Are you in one of the eight million households across the UK who feel that a real Christmas tree is an essential part of the festivities?
I certainly and shamelessly am. It is odd. Most, though by no means all, of these trees are sold ‘cut’ and rootless.
We are killing a tree to celebrate birth, or at least the turning of the year towards springtime and new life (the winter solstice takes place at Christmastide – 21 December this year – which is why Christianity chose that date for its festival.) The symbolism is awry!
Nor is the idea of bringing a tree into a house and decorating it for Christmas an ancient tradition. It seems to have started in Livonia (now Latvia and Estonia on the Baltic) in the 15th century, spreading slowly into northern Germany and still more slowly into southern Germany – where the predominantly Catholic population considered it a Protestant custom (ironically, the reverse is now the case – fundamentalist Protestants view Christmas trees as non-Biblical.)
The Christmas tree came to Britain with the Hanoverian monarchs. It is a myth that they were introduced by Prince Albert – Queen Victoria describes one in her teenage journal – but the family-centred monarchy of the 19th-century popularised them in the UK and the USA. The first manufactured tree decorations were sold by Woolworths in 1860.
Families have decorated real Christmas trees in their homes for decades (Photo by: Getty Images)
Real Christmas Trees
The idea of bringing green, wild foliage into homes to celebrate various feasts, however, is much older. Hawthorn blossom is used for Mayday; mistletoe and holly for the winter solstice. The decorating of outdoor trees with coloured ribbons (probably the origin of Maypole dancing) is mentioned in Joan of Arc’s trial in 1431, with the implication that this is superstitious at best and very possibly more sinister.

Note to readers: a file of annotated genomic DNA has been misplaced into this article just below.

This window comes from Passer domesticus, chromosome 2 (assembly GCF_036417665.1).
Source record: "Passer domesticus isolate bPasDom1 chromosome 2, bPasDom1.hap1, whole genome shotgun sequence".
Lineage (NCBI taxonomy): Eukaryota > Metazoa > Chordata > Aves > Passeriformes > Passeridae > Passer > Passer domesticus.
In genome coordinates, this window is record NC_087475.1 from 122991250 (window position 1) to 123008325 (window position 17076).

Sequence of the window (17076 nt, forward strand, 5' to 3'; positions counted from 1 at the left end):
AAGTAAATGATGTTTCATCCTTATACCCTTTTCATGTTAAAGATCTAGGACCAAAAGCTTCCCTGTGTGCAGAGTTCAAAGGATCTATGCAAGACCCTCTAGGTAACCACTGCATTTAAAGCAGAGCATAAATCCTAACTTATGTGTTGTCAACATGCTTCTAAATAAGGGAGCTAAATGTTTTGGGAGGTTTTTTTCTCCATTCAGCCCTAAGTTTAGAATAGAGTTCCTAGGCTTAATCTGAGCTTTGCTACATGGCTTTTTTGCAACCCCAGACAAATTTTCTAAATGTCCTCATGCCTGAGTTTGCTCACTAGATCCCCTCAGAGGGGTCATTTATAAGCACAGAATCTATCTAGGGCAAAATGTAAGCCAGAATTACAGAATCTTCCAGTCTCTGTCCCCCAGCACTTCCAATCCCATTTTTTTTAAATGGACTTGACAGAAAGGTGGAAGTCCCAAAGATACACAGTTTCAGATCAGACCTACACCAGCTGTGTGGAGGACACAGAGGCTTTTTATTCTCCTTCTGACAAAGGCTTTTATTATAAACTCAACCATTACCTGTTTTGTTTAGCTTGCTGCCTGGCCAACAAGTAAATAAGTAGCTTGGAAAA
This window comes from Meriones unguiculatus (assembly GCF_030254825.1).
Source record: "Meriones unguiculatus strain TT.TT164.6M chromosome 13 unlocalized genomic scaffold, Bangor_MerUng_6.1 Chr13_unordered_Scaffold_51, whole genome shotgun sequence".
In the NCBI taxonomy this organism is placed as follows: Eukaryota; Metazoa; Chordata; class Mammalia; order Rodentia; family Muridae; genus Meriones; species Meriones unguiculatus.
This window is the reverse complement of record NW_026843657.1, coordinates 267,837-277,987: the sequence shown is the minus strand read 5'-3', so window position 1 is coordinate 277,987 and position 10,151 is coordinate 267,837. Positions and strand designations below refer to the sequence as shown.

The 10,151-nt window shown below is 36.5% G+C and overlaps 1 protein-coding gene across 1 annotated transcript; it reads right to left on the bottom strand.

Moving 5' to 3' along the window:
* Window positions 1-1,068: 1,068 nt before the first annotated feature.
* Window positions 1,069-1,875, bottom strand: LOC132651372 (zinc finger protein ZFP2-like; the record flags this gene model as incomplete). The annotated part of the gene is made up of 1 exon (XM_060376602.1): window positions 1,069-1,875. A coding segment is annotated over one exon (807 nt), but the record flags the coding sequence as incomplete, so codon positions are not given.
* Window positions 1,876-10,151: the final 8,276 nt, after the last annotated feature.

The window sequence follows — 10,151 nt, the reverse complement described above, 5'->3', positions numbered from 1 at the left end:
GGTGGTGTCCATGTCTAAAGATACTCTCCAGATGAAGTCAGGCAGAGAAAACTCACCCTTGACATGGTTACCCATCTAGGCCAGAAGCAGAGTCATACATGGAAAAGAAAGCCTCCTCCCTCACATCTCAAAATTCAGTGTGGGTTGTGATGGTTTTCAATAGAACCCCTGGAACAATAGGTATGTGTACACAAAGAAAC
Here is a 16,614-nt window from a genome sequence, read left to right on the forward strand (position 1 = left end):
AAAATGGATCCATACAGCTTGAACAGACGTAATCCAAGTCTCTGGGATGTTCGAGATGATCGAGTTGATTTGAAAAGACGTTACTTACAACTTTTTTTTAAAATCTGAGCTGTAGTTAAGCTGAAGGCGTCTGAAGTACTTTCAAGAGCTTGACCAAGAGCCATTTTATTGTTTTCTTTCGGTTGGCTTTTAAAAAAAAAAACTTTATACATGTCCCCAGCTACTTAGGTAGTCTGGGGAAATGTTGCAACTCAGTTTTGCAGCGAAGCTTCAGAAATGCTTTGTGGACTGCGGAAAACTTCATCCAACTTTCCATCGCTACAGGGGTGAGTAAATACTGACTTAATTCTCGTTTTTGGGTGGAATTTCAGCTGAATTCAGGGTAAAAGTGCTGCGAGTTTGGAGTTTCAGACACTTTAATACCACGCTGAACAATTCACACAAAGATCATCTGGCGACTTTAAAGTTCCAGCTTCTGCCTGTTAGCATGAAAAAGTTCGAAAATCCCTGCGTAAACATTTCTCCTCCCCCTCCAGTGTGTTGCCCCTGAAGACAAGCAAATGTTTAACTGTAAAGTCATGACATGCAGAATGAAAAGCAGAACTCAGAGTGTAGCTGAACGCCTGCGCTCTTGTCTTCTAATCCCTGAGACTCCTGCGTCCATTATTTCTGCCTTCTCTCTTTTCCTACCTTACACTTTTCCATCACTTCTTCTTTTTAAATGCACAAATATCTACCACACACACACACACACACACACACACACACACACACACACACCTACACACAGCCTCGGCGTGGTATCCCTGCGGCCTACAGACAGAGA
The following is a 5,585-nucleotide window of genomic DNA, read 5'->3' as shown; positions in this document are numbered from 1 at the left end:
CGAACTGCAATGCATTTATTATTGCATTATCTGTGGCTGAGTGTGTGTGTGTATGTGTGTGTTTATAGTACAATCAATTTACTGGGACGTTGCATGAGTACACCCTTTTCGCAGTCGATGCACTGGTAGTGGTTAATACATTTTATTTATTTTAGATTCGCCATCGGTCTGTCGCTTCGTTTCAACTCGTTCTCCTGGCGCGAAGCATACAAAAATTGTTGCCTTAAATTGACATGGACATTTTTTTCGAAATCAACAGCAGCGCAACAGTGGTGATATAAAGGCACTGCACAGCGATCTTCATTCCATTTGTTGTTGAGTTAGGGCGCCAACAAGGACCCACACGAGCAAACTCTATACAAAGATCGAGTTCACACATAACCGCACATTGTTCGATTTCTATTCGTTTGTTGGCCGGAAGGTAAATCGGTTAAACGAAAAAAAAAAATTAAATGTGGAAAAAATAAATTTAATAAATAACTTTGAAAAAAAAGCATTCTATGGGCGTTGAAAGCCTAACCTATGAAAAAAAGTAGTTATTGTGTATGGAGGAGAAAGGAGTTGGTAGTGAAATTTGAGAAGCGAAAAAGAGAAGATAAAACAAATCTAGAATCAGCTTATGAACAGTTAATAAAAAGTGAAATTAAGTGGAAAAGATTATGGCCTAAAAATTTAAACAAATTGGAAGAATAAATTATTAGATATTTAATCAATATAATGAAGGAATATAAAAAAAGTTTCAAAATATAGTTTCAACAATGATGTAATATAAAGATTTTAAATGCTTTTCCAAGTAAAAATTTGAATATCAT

Illustration: Lynn Hatzius
But here we are ‘needing’ real Christmas trees. I hesitate to write ‘natural Christmas trees’ because high-end Christmas trees are now bred so as not to shed their needles and pruned in their early years to have a nice shape – they do not come to you fresh from the forests of fairy tales. They are big business, with a typical six-foot tree costing about £50; the seasonal trade is worth £400 million annually.
For such a large industry, the Christmas tree trade is curiously unregulated. Sellers do not require a licence nor any source documentation. This means that Christmas tree theft is rampant – both extracting the trees from plantations with a power-saw or stealing them from garden centres and retail sites. Ideally we should all buy our trees from a member of the British Christmas Tree Growers Association, which has a code of practice to ensure that your tree was grown in an environmentally sound and sustainable manner. But I suspect most of us do not bother: there is something about the Christmas season that makes us childlike and irresponsible. A cheap tree from a roadside vendor is part of the fun for some people.
The Nordmann fir Christmas tree, pictured here growing in the Netherlands, is one of the most popular varieties in Europe (Photo by: Getty Images)
So strong is our desire for the trees that the smell of Christmas trees makes it into the top 10 of most lists of best-loved scents (you can now buy spray-on pine perfume for your plastic tree). Even the memory of finding dead pine-needles in strange places about the house in June does not quell this weird atavistic need. You may as well enjoy it.